fbpx Clinical Governance: Health Services | Victorian Auditor-General's Office

Clinical Governance: Health Services

Tabled: 24 June 2021

Snapshot

Do health services' systems and processes assure quality and safe care?

Why this audit is important

The safety and quality of Victorian health services is vital to all patients and their families and carers. It is therefore crucial that health services have rigorous clinical governance systems and cultures to deliver safe, person-centred and effective care. 

In 2016, the Victorian Government commissioned an independent review to assess how the then Department of Health and Human Services was overseeing the quality and safety of patient care across the state. This review, known as 'Targeting Zero', made many recommendations to improve the health sector and requested us to audit progress in addressing them. 

Who we examined

Ballarat Health Services, Djerriwarrh Health Services, Melbourne Health and Peninsula Health as a representative selection of Victorian public health services.

What we examined

If the four health services:

  • set clear clinical governance expectations
  • have established a culture of patient safety 
  • understand and respond to quality and safety risks at the board and executive levels.

What we concluded

Health services' systems and processes do not consistently ensure they are providing high quality and safe patient care. 

None of the audited health services investigate all serious incidents promptly, and only one acts on recommendations in a timely way to prevent safety risks recurring. 

 

 

Over four years since Targeting Zero, some health services are still not fully 'living' their local clinical governance frameworks. By not prioritising and engaging in this work, they are not doing enough to improve patient safety. 

Differences in progress between the four health services relate to the differences in their size and consequently, their resources and the maturity of their systems to deliver quality and safe care.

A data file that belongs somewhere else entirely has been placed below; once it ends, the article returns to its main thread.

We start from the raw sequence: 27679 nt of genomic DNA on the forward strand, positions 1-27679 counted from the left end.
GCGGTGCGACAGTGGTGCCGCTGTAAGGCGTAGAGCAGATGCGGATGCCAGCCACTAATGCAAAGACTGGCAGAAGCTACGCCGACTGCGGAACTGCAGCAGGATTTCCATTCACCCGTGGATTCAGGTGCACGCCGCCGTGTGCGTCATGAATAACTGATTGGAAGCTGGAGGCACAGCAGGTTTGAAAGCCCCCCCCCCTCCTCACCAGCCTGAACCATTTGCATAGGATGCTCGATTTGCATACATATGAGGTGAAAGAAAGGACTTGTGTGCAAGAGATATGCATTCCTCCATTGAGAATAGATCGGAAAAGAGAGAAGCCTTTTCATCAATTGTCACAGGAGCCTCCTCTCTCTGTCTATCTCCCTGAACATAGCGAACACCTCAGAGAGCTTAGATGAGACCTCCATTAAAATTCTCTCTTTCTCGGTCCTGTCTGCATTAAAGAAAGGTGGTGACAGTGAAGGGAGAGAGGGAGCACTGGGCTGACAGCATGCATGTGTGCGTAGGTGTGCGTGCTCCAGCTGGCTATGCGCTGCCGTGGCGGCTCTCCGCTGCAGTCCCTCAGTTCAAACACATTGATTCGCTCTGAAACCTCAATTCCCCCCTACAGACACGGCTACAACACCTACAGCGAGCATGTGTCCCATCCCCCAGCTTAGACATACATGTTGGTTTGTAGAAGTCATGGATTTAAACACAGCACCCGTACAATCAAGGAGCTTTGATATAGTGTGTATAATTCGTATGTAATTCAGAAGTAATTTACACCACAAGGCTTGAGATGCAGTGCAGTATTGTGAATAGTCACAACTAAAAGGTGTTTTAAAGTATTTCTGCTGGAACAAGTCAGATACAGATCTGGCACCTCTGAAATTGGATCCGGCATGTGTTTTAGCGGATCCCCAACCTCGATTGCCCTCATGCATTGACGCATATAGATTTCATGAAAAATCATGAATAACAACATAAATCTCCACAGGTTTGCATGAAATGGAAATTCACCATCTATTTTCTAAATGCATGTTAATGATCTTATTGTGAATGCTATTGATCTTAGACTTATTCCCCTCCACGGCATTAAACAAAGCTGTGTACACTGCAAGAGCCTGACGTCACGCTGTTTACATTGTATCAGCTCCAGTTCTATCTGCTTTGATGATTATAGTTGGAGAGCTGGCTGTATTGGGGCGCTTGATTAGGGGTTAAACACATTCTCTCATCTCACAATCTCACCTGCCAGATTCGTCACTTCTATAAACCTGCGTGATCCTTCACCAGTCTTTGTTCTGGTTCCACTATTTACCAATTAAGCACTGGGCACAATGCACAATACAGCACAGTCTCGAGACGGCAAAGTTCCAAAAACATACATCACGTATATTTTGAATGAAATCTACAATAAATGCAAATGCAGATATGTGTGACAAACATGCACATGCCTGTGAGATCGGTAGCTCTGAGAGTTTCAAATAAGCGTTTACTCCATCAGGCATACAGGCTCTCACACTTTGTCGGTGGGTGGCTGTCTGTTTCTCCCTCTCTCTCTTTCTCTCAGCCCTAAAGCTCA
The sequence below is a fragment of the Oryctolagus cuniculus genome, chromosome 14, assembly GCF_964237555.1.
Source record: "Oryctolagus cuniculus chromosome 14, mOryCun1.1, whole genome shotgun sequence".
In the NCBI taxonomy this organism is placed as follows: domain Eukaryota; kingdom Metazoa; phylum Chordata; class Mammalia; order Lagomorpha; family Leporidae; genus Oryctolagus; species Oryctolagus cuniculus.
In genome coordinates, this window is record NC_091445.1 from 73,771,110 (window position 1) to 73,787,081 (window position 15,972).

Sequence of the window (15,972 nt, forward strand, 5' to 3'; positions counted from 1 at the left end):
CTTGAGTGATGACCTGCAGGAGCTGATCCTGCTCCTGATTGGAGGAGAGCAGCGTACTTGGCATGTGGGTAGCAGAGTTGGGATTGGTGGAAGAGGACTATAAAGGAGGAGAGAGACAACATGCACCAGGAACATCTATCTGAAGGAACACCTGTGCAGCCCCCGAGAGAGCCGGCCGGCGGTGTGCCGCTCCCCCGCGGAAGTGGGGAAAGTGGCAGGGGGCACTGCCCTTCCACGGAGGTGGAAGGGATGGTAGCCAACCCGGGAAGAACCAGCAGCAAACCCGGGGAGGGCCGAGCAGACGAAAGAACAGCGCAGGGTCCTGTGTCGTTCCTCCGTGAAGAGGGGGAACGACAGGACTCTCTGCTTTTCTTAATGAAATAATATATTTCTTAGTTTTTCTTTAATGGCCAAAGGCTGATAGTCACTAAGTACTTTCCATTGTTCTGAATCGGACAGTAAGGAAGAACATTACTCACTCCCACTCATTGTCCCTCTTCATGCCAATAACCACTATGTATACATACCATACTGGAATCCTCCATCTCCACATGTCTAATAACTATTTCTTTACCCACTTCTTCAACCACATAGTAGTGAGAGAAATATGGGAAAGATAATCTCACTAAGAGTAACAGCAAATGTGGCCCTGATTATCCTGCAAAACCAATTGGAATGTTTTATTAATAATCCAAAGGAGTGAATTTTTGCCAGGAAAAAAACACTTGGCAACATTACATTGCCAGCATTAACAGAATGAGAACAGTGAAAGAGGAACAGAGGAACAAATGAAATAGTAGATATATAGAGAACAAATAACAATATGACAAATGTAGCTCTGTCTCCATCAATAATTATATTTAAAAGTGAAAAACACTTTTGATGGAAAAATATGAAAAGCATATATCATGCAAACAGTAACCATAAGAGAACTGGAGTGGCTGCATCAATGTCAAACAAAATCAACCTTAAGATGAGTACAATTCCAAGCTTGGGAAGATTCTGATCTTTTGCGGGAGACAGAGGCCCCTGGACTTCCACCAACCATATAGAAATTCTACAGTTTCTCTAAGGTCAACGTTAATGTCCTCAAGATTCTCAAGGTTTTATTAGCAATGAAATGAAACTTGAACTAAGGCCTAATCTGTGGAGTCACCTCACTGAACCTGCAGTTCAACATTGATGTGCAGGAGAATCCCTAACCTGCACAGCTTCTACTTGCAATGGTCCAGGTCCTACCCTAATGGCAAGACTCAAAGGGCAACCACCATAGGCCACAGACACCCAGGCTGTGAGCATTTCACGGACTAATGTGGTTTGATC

What we recommended

We made 18 recommendations in total across Ballarat Health Services, Djerriwarrh Health Services, Melbourne Health and Peninsula Health. These aim to ensure health services implement their local clinical governance frameworks, improve their patient safety culture and enhance the quality of safety and quality performance reporting to health service boards. The four audited health services have accepted all our recommendations. 

Video presentation

Video transcript

Key facts

Key report facts

Note: * The People Matter Survey is an annual public sector survey. ** We excluded Djerriwarrh Health Services as there were only five serious incidents during our sample period. *** The nature of recommended actions Djerriwarrh Health Services had to undertake were relatively simple.  

What we found and recommend

We consulted with the audited agencies and considered their views when reaching our conclusions. The agencies’ full responses are in Appendix A. 

Establishing and embedding clinical governance frameworks

Health services are a range of organisations that provide healthcare, including public hospitals, as defined by the Health Services Act 1988.

The Victorian Clinical Governance Framework (VCGF) sets the Victorian Government's expectations for the systems and processes that public health services need to deliver safe and high-quality healthcare. The VCGF requires each health service to establish its own clinical governance framework to support its staff to work towards common goals. While accounting for local needs, these individual frameworks must comply with the VCGF. 

Melbourne Health (MH) and Peninsula Health (PH) have met this requirement. Both health services have developed clinical governance frameworks that comply with the VCGF and have embedded them through initiatives to translate their expectations into practice. Through these efforts, MH and PH are reinforcing a consistent message to their staff and keeping them focused on achieving high-quality care. 

In contrast, while Ballarat Health Services (BHS) started developing its framework in October 2019, it only completed it in January 2021—three and a half years later than expected. It has only recently started promoting and implementing it.

Djerriwarrh Health Services' (DjHS) framework does not fully comply with the VCGF because it does not identify underlying priorities to help it achieve its framework goals, such as activities to ensure a visible and engaged executive leadership. To date, DjHS has not implemented its framework; it has not actively promoted or embedded it in its operations to drive quality improvement activities.